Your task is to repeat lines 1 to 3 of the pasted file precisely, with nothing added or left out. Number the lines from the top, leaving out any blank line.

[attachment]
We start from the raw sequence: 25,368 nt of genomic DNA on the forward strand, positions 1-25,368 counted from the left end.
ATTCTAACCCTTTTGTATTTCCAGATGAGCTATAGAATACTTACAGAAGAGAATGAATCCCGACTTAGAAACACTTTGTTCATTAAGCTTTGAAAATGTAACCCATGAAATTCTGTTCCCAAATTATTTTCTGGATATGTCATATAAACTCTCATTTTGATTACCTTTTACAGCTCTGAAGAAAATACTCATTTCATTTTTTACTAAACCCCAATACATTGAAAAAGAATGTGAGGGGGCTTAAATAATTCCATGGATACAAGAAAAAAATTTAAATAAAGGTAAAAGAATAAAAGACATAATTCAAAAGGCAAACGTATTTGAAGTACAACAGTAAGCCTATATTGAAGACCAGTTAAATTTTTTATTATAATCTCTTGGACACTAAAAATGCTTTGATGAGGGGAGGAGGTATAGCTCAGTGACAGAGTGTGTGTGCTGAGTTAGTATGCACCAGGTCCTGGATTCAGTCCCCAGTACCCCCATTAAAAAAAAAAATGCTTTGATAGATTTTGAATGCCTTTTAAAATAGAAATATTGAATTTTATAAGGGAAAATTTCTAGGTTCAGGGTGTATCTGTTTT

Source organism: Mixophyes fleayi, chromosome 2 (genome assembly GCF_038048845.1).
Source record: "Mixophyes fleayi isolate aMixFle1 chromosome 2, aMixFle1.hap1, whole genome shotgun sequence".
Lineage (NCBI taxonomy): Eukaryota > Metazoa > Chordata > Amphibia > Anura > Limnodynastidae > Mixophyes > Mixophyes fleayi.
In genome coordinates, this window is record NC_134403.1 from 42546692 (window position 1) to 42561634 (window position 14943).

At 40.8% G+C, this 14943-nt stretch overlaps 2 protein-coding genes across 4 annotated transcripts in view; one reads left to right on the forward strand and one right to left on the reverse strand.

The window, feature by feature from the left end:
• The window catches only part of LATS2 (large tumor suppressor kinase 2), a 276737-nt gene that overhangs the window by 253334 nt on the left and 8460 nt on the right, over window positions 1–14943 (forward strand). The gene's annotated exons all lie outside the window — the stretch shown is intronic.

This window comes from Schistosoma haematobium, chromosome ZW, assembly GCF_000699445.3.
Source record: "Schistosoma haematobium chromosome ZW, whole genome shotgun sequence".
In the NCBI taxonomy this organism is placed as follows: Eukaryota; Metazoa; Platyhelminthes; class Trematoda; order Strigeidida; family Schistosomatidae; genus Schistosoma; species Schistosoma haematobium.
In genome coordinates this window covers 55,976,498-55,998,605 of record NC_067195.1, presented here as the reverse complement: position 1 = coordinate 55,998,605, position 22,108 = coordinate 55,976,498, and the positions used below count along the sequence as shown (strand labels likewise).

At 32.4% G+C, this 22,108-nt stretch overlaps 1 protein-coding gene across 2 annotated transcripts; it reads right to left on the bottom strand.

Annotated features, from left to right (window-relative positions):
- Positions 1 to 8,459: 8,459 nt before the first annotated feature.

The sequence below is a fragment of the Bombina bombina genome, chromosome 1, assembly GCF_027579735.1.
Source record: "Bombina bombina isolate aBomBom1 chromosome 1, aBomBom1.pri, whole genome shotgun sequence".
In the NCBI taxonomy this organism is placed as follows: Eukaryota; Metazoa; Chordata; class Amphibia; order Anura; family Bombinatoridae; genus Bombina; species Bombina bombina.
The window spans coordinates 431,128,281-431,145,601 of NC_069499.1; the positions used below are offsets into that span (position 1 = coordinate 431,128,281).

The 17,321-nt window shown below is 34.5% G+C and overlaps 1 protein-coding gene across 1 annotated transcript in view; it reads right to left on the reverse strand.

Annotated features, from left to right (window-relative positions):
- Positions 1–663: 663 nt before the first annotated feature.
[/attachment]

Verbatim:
We start from the raw sequence: 25,368 nt of genomic DNA on the forward strand, positions 1-25,368 counted from the left end.
ATTCTAACCCTTTTGTATTTCCAGATGAGCTATAGAATACTTACAGAAGAGAATGAATCCCGACTTAGAAACACTTTGTTCATTAAGCTTTGAAAATGTAACCCATGAAATTCTGTTCCCAAATTATTTTCTGGATATGTCATATAAACTCTCATTTTGATTACCTTTTACAGCTCTGAAGAAAATACTCATTTCATTTTTTACTAAACCCCAATACATTGAAAAAGAATGTGAGGGGGCTTAAATAATTCCATGGATACAAGAAAAAAATTTAAATAAAGGTAAAAGAATAAAAGACATAATTCAAAAGGCAAACGTATTTGAAGTACAACAGTAAGCCTATATTGAAGACCAGTTAAATTTTTTATTATAATCTCTTGGACACTAAAAATGCTTTGATGAGGGGAGGAGGTATAGCTCAGTGACAGAGTGTGTGTGCTGAGTTAGTATGCACCAGGTCCTGGATTCAGTCCCCAGTACCCCCATTAAAAAAAAAAATGCTTTGATAGATTTTGAATGCCTTTTAAAATAGAAATATTGAATTTTATAAGGGAAAATTTCTAGGTTCAGGGTGTATCTGTTTT

Source organism: Mixophyes fleayi, chromosome 2 (genome assembly GCF_038048845.1).